The American Association for the Advancement of Science held its annual meeting in Boston last week. At the meeting, speakers discussed the policy and political challenges currently facing science, as well as the best means for scientists to engage with the policy process.
Mick Mulvaney, the new director of the White House Office of Management and Budget, has been a leader in efforts to downsize the federal government. During the Senate confirmation process, he said he believes there is a “proper role for federal government in research.”
At a hearing convened to discuss future directions for NASA, leaders of the House Science Committee stressed the need for continuity between administrations. Democratic members highlighted the agency’s earth science activities, which could be affected by a “rebalancing” the chairman intends to pursue.
The House and Senate have announced who will lead the appropriations subcommittees for the 115th Congress, and there are a few new faces atop the four subcommittees that oversee the lion’s share of federal R&D spending.
The Defense Science Board has released its Defense Research Enterprise Assessment, presenting conclusions of a year-long task force study of Defense Department laboratories and technology centers. The assessment recommends the labs be granted greater managerial independence and a stronger role in acquisitions and the formulation of technology requirements.
At a Senate Commerce Committee hearing with four inspector general witnesses, Sen. Bill Nelson (D-FL) underscored their role in protecting whistleblowers and highlighted a bill he introduced to strengthen federal scientific integrity policies. Among the witnesses was the National Science Foundation’s inspector general, who described ongoing efforts to strengthen the foundation’s oversight of large facilities and reduce costs associated with its use of rotating personnel, among other management challenges.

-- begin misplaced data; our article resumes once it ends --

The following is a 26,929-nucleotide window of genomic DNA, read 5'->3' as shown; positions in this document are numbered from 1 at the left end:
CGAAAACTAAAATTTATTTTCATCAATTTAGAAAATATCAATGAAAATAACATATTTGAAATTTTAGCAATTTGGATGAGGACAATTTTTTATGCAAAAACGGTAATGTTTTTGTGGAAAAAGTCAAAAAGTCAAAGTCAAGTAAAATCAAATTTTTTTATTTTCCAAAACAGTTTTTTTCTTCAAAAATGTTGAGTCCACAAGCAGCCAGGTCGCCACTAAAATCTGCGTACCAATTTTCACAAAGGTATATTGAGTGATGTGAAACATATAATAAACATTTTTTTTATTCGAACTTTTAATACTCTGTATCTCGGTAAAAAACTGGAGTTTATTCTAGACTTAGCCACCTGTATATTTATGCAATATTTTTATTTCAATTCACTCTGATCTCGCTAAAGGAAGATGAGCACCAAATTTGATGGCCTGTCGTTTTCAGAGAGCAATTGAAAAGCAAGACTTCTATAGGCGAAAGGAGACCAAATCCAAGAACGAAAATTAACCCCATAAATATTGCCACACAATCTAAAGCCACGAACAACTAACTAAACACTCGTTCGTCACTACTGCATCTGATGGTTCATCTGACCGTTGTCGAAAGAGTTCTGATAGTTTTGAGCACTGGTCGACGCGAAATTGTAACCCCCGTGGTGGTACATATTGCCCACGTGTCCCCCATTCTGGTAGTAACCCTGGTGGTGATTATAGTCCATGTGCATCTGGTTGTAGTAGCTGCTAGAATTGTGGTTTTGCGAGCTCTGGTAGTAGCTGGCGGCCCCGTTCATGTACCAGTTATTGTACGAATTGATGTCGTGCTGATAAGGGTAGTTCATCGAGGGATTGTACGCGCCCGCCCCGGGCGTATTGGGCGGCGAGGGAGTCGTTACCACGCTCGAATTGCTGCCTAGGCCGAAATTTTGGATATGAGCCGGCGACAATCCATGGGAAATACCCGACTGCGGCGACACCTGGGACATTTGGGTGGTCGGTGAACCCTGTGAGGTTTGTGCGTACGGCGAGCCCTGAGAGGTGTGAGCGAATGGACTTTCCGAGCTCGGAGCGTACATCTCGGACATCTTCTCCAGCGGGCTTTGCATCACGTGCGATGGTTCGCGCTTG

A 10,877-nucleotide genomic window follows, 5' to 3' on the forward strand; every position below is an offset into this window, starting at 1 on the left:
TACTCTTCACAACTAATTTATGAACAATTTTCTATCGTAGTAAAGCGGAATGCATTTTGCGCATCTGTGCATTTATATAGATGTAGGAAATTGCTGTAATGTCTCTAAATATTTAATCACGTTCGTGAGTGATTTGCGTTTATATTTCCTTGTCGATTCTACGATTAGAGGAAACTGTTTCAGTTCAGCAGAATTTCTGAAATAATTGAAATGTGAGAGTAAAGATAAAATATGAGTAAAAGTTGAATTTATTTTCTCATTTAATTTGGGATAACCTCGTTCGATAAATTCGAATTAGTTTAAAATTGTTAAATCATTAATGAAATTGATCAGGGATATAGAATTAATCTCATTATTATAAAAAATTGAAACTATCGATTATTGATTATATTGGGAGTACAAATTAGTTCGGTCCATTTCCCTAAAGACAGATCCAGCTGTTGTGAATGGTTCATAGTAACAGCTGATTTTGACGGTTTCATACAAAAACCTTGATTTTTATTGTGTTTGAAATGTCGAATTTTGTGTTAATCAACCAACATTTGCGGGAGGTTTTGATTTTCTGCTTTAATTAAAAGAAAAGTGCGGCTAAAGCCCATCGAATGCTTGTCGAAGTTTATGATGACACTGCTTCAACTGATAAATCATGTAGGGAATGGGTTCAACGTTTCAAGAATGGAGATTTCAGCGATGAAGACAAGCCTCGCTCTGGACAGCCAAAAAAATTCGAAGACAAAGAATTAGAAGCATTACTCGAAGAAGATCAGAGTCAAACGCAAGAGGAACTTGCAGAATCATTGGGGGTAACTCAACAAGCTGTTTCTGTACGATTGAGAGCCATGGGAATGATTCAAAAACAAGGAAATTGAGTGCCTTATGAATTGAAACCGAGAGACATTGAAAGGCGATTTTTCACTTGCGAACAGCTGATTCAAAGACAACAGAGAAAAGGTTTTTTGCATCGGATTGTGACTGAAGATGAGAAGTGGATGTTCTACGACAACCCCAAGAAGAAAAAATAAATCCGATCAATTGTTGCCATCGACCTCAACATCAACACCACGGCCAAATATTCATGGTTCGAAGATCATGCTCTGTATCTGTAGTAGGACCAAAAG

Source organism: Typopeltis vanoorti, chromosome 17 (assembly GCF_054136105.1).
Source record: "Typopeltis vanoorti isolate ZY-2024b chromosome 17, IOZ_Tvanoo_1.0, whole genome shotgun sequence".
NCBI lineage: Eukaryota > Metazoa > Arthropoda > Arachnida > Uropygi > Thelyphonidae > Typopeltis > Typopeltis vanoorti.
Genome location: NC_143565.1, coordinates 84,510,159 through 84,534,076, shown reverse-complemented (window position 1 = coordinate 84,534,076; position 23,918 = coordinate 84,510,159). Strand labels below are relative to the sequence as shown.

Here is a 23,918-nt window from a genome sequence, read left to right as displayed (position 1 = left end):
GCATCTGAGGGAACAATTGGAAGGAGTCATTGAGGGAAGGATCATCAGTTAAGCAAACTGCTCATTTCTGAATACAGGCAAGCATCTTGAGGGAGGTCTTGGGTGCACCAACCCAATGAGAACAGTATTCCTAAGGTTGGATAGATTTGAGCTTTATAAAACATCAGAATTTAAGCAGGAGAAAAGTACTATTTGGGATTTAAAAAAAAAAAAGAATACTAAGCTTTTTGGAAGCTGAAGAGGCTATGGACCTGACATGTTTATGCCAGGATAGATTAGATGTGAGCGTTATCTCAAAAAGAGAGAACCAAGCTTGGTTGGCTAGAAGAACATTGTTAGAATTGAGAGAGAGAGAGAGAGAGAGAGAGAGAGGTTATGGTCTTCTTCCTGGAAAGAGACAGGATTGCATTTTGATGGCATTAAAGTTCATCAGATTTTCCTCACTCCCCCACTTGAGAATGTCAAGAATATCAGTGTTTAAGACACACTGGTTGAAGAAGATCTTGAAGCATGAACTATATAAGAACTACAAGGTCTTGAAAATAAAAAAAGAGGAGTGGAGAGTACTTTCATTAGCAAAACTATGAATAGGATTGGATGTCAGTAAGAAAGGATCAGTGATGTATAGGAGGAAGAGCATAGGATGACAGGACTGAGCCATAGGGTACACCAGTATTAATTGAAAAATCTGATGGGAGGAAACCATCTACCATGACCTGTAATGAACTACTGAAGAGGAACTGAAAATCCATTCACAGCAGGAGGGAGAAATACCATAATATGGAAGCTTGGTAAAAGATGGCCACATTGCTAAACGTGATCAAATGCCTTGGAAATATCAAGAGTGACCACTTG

At a House Science Committee hearing, Republican and Democratic committee members squared off on the question of whether regulatory activity at EPA currently meets high standards of scientific quality or requires reform. Chairman Lamar Smith (R-TX) also used the hearing to air a new allegation of scientific misconduct at NOAA.
At a meeting of the American Physical Society, two physicist-congressmen and a former top federal science official discussed challenges the science community may face in the coming years and sketched out ways to respond.
The chairman’s plans include reforming the use of science in EPA rulemaking, prioritizing basic research at the Department of Energy, promoting STEM education, overseeing cybersecurity investigations, and adjusting NASA’s mission portfolio.